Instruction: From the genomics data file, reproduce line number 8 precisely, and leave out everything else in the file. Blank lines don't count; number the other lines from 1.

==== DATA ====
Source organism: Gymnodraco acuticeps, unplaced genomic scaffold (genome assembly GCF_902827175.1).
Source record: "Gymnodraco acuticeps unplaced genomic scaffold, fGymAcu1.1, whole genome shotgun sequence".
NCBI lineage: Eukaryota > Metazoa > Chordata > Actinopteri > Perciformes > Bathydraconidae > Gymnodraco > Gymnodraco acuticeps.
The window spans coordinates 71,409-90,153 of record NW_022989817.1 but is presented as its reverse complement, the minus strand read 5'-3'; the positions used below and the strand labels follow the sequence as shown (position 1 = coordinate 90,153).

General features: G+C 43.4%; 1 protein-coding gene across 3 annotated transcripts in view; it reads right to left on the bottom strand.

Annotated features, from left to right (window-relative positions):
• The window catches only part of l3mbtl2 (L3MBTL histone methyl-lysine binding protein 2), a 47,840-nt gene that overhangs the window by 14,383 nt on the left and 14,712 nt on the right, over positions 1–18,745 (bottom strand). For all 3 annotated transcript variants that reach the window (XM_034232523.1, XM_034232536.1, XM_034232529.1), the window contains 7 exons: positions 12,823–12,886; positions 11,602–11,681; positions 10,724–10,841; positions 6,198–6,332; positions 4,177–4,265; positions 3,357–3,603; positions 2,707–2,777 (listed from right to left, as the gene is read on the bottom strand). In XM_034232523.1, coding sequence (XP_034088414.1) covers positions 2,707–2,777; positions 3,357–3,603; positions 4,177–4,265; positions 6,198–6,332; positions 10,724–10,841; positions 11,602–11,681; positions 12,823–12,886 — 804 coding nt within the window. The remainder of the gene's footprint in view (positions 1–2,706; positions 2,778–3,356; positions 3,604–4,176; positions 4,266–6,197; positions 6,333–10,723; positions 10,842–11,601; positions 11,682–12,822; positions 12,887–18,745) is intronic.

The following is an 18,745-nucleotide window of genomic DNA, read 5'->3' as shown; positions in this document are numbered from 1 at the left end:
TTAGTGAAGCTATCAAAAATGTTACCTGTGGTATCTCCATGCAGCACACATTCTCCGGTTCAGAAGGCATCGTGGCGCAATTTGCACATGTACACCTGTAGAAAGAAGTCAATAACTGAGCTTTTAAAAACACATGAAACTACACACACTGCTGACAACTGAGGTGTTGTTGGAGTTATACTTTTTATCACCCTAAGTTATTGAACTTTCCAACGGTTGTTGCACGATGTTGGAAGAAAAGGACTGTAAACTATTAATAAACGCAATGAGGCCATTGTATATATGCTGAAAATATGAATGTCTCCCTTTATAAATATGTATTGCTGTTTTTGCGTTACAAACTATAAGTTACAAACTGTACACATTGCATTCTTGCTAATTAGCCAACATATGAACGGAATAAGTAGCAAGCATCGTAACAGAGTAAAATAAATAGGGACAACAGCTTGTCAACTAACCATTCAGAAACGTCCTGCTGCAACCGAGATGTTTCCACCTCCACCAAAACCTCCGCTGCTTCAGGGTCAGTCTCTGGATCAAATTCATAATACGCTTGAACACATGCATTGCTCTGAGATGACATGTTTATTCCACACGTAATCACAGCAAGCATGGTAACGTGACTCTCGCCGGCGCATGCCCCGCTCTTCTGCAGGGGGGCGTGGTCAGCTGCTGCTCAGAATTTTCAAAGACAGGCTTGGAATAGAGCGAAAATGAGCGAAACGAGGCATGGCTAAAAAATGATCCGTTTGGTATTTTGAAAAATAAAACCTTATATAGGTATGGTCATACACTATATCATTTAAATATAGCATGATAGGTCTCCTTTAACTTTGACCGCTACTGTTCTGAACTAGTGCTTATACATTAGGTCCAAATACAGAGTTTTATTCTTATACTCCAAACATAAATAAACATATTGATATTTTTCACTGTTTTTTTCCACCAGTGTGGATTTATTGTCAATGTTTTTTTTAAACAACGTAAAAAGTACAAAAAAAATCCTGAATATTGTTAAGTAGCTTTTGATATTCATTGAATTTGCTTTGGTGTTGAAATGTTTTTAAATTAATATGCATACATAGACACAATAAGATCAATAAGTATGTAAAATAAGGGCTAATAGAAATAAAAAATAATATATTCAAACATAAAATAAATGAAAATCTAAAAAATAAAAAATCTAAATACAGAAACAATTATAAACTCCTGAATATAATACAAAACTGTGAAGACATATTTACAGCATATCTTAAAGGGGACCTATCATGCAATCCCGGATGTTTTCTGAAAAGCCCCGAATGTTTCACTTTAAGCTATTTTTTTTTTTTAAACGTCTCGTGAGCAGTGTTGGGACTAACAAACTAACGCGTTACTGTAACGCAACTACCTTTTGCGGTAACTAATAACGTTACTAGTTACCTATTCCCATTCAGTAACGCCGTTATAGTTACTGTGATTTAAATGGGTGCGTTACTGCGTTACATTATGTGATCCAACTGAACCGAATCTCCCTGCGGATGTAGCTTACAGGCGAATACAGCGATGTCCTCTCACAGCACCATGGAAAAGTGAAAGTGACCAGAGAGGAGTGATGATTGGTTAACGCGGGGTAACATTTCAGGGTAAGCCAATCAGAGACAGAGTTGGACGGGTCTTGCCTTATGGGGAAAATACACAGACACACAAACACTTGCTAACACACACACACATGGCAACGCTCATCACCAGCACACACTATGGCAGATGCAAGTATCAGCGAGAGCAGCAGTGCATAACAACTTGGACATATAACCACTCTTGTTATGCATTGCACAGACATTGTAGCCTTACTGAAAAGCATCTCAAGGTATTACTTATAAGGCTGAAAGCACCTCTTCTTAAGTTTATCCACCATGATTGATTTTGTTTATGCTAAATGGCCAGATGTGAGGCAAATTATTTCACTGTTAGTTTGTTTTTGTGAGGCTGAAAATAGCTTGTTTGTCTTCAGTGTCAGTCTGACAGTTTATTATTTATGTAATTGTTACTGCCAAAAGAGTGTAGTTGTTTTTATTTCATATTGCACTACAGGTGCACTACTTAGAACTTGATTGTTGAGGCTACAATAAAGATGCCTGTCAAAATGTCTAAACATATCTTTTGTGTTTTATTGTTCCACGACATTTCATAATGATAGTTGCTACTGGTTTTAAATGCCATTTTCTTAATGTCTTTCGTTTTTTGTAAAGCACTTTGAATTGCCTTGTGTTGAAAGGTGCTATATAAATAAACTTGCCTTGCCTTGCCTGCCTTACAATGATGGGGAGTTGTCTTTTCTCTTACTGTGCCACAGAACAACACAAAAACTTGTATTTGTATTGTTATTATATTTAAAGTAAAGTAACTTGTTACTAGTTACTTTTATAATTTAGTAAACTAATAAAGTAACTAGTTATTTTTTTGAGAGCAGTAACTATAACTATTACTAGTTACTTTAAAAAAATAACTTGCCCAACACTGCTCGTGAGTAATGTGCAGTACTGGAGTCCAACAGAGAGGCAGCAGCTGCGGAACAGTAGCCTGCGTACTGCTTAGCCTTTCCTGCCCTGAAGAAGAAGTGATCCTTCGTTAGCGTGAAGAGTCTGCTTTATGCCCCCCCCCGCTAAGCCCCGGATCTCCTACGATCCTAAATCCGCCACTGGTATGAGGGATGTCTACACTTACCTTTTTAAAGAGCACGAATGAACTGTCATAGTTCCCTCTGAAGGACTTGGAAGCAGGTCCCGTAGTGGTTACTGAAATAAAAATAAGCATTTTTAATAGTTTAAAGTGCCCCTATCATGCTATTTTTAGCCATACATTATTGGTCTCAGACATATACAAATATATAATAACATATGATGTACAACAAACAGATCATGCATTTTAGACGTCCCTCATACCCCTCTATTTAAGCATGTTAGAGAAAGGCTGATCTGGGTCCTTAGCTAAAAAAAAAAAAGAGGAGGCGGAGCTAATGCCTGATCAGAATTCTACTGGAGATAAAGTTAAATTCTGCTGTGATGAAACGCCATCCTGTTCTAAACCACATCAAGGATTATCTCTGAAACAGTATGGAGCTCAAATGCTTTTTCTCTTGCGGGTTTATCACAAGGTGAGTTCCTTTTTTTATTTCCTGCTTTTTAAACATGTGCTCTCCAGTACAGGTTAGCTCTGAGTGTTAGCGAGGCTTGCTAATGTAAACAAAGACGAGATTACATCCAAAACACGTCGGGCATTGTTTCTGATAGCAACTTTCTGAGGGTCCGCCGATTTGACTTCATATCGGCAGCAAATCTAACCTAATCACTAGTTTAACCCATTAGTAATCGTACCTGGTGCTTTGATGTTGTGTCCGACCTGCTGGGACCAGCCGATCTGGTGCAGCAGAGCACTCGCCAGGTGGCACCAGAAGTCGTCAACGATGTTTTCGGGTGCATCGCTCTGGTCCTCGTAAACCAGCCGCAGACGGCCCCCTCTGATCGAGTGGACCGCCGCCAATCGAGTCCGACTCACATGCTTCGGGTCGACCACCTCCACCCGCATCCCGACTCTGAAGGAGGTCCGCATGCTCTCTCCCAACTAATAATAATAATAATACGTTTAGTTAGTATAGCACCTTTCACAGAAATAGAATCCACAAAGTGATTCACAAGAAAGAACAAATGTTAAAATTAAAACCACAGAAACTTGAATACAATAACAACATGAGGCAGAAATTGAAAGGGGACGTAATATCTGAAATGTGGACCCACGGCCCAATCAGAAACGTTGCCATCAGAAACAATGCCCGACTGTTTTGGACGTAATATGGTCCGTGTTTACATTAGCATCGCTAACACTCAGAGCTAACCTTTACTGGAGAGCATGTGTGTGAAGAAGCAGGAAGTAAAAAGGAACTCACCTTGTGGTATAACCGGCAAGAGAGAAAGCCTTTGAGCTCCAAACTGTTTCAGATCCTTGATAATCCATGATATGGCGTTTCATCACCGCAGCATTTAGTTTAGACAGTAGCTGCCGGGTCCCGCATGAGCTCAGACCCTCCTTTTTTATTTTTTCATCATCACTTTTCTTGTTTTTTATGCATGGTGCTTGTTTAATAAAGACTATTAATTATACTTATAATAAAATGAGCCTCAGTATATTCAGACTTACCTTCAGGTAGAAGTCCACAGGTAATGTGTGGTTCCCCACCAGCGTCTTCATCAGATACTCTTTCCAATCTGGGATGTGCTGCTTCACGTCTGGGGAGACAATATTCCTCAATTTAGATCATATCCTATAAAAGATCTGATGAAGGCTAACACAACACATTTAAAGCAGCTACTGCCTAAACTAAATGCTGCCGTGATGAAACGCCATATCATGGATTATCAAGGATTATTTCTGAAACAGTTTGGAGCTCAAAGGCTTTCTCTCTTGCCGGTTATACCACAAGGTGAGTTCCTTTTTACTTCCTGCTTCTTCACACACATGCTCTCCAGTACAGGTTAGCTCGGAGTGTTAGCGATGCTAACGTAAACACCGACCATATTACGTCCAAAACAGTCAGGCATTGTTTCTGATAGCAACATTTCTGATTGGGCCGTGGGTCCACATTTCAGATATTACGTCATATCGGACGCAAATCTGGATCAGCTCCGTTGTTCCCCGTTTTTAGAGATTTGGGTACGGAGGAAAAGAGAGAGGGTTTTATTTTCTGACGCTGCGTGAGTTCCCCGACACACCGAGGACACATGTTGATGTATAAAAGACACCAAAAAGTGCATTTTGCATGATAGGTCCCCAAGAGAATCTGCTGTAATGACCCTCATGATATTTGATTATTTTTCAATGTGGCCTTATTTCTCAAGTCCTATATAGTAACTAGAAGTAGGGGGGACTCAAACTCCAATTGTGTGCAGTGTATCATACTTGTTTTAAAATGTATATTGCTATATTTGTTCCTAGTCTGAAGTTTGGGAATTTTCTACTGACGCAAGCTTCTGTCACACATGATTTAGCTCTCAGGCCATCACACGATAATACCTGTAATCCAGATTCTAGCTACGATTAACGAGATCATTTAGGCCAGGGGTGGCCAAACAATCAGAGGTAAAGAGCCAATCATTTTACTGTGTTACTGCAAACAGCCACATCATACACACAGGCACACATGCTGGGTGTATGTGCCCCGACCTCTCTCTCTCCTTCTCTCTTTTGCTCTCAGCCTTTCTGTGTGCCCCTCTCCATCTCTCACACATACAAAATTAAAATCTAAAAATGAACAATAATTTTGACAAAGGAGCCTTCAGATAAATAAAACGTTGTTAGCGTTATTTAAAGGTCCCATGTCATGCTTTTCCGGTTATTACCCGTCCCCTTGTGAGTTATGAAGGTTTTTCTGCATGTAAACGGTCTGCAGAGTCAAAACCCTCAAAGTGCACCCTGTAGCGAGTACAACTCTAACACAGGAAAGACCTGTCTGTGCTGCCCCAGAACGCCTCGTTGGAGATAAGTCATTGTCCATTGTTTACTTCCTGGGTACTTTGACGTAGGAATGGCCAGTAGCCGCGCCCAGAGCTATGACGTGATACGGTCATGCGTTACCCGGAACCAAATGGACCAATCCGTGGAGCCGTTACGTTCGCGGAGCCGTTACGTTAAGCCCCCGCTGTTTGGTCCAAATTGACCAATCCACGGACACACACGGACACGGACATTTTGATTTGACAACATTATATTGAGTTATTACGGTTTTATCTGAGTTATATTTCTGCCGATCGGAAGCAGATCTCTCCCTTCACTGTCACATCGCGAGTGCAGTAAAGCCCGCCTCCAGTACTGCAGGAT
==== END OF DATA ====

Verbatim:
The following is an 18,745-nucleotide window of genomic DNA, read 5'->3' as shown; positions in this document are numbered from 1 at the left end: